What’s needed, McBride and Lotan posited, is more public understanding of how these algorithms work, and more transparency from the companies employing them.

“The companies that control our attention to so without any transparency,” McBride stated. “We build our understanding of ourselves and the world around us through the stories we tell, and if algorithms only reinforce certain types of stories, it reduces our understanding of ourselves and our communities.”

The session did offer one important tactical take-away for brands.  Stories take hold fast and algorithms reinforce this.  If a problematic story is gathering steam, swift response is absolutely essential. The more quickly you can correct information, the more quickly the entire news democracy can reference that information as the topic trends.  But if you miss the gap, your message will be left by the wayside. Click to register for the our free webinar on March 20 at 1:00 ET.

Click to register for the our free on-demand webinar 

You can also read more from this session on The Guardian’s extensive recap.

Author Sarah Skerik is PR Newswire’s vice president of content marketing, and is the author of  the ebook  New School Press Release TacticsFollow her on Twitter at @sarahskerik.

Beat the Clock: Investigative Reporting In the Digital Age

 

Charles Robinson of Yahoo! Sports and Pete Thamel of Sports Illustrated swapped  war stories at SXSW this year.

Charles Robinson of Yahoo! Sports and Pete Thamel of Sports Illustrated swapped war stories at SXSW this year.

 

What has changed about investigative reporting in today’s fast-moving, socially-fueled digital environment?  To hear Charles Robinson (@charlesrobinson) a senior investigative reporter for Yahoo! Sports, and Pete Thamel (@SIPeteThamel), a senior writer for Sports Illustrated tell it, the answer is, “Just about everything.”

The two hosted a discussion titled “Investigative Reporting in the Digital Age,” at South By Southwest, drawing a packed house.

The day the news cycle changed 

Thamel set the tone, telling about a stint at a Dallas-based freelancer in the early 2000’s during which he acted as a stringer for the New York Times, pursuing a story about a missing Baylor basketball player that quickly turned into a story of murder.   In the days after the story broke, there were no new developments, and he had his nose to the grindstone, pursuing people who knew the player and suspect.  Progress was slow, until he got a call one day from the Times, telling him that the Dallas Morning News was reporting a significant development.  Thamel pushed back, saying he had read that paper cover to cover, and there was no story.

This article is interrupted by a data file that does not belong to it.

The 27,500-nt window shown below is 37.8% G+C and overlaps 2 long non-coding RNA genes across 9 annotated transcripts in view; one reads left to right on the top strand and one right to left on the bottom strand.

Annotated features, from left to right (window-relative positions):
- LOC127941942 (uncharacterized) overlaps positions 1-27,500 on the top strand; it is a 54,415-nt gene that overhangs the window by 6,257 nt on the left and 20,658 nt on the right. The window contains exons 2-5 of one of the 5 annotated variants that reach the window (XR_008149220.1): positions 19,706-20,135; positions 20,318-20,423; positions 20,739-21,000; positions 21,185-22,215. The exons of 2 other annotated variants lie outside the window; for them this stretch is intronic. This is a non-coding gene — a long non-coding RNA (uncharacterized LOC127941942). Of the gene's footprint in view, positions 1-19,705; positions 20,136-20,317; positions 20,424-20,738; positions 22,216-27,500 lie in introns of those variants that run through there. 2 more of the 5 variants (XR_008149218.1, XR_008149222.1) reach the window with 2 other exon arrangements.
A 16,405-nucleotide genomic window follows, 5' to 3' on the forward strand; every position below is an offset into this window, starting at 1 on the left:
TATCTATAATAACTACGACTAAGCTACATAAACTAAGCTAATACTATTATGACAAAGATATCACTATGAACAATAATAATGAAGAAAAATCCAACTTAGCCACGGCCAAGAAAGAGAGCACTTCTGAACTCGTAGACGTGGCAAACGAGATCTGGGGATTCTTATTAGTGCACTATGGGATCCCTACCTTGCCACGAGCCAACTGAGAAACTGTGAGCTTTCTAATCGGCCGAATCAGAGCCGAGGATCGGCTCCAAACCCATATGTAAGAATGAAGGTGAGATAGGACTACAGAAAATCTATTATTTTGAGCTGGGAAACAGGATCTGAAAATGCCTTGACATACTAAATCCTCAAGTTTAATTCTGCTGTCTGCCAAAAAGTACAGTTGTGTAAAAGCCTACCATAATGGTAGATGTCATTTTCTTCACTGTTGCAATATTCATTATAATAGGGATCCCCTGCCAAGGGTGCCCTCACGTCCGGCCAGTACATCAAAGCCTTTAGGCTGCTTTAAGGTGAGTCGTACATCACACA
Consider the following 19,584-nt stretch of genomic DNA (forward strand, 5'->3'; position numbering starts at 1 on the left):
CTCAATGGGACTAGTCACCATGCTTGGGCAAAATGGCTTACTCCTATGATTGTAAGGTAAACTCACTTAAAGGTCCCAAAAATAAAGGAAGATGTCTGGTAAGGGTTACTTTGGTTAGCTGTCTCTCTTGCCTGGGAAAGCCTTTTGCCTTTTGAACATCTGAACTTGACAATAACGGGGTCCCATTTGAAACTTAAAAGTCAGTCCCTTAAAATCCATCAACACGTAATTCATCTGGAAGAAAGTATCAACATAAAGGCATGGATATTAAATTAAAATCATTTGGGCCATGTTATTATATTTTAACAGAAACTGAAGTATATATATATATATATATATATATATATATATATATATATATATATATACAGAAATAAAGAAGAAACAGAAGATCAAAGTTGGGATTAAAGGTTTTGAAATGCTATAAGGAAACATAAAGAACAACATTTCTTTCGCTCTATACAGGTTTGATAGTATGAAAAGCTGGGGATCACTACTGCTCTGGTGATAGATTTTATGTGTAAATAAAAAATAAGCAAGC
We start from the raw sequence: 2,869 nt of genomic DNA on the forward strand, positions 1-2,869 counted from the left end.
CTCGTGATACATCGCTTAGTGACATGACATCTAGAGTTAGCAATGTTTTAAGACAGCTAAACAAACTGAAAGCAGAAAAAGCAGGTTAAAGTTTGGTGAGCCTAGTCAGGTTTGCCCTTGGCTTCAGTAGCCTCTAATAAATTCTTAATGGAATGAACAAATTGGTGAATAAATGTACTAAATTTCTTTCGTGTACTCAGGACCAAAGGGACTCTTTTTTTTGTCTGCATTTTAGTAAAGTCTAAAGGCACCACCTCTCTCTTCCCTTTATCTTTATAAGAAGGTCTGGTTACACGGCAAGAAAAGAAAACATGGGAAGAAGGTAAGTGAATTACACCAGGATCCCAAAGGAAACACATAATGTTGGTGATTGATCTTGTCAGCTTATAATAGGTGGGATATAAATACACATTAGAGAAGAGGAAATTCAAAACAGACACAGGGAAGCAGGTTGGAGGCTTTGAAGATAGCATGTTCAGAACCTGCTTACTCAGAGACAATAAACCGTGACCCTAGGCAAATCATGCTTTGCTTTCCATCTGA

It turns out, the Dallas Morning News published the breaking news development on their web site.

“What!?!  They put it out there on the web before the paper!?”  Thamel recalls saying.

“It blew my mind,” he told the audience. “That was the first time the news cycle changed.

The two agreed that digital media has increased the clock speed of the news cycle, and the competition for not just stories, but for details.

“You ‘re not alone in your reporting,” said Robinson. “ Eveyone is out there digging.”

Deep background & social media 

Robinson told an entirely different tale, about the utility of social media in investigations.  He was on the cusp of breaking what would have been a blockbuster story about a high-ranking person in NCAA basketball placing bets on their school.   But to be absolutely certain of the identity of the person captured on video placing bets, they needed to see some more casual pictures of her – everything they had were polished head shots showing the woman in professional attire.

On her son’s Facebook page, they found current photos with which they were able to confirm the identity of the person on the video — she was the official’s sister.  The women looked uncannily alike, however, the reporting team noticed subtle differences between the two sisters in the casual images on Facebook.   The person on the video was the sister. There was no story, after all.

“Literally, in one day a story was born and it died – all because of what we can do digitally,” said Robinson. “Digital journalism saves you money, and it can save your [behind.]”

Social media is a tool, not a primary source

Ultimately, the mechanics of investigative journalism haven’t changed – the reporter develops a list of people, and talks to him.  However, social media provides a treasure trove of information for reporters and very helpful both as a starter tool for an investigation, as well as for background

Data mining through social media has added a ton of value for investigative journalism, Robinson noted, significantly shortening the time needed to build a story

“You can come to understand who people are,” Robinson told us in describing how he uses social media to get a sense for the people he’s researching.  “They will tell you who they are, their likes and dislikes, where they’ve worked, what they were doing – it gives you a sense of who the being is.  It gives you a head start that you didn’t have 10 years ago.”

Learn more about how the digital evolution has impacted newsrooms and journalism on our upcoming webinar, “The Evolution of Media: Howe Newsrooms are Adapting to the Ever-Changing Digital Environment.” 

Click to register for the our free webinar on March 20 at 1:00 ET.

Click to register for the our free webinar on March 20 at 1:00 ET.